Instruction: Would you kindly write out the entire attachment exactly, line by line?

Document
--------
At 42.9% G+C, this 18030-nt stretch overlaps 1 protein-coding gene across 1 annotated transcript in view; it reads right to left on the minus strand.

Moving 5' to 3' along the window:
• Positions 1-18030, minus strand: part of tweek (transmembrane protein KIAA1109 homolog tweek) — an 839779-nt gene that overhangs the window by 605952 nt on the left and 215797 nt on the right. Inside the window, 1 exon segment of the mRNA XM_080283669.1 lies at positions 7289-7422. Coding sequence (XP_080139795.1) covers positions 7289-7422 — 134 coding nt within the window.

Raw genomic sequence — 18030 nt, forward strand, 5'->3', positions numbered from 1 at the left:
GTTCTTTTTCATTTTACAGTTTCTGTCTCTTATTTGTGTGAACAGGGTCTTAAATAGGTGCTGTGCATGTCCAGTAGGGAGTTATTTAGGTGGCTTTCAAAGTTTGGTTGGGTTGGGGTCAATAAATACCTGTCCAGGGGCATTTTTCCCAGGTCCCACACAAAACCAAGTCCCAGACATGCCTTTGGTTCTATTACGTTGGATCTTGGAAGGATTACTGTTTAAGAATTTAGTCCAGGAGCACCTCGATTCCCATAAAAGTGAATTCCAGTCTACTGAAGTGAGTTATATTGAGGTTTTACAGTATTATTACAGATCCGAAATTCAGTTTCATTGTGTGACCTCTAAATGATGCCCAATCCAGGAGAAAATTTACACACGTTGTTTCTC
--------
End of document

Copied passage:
At 42.9% G+C, this 18030-nt stretch overlaps 1 protein-coding gene across 1 annotated transcript in view; it reads right to left on the minus strand.

Moving 5' to 3' along the window:
• Positions 1-18030, minus strand: part of tweek (transmembrane protein KIAA1109 homolog tweek) — an 839779-nt gene that overhangs the window by 605952 nt on the left and 215797 nt on the right. Inside the window, 1 exon segment of the mRNA XM_080283669.1 lies at positions 7289-7422. Coding sequence (XP_080139795.1) covers positions 7289-7422 — 134 coding nt within the window.

Raw genomic sequence — 18030 nt, forward strand, 5'->3', positions numbered from 1 at the left:
GTTCTTTTTCATTTTACAGTTTCTGTCTCTTATTTGTGTGAACAGGGTCTTAAATAGGTGCTGTGCATGTCCAGTAGGGAGTTATTTAGGTGGCTTTCAAAGTTTGGTTGGGTTGGGGTCAATAAATACCTGTCCAGGGGCATTTTTCCCAGGTCCCACACAAAACCAAGTCCCAGACATGCCTTTGGTTCTATTACGTTGGATCTTGGAAGGATTACTGTTTAAGAATTTAGTCCAGGAGCACCTCGATTCCCATAAAAGTGAATTCCAGTCTACTGAAGTGAGTTATATTGAGGTTTTACAGTATTATTACAGATCCGAAATTCAGTTTCATTGTGTGACCTCTAAATGATGCCCAATCCAGGAGAAAATTTACACACGTTGTTTCTC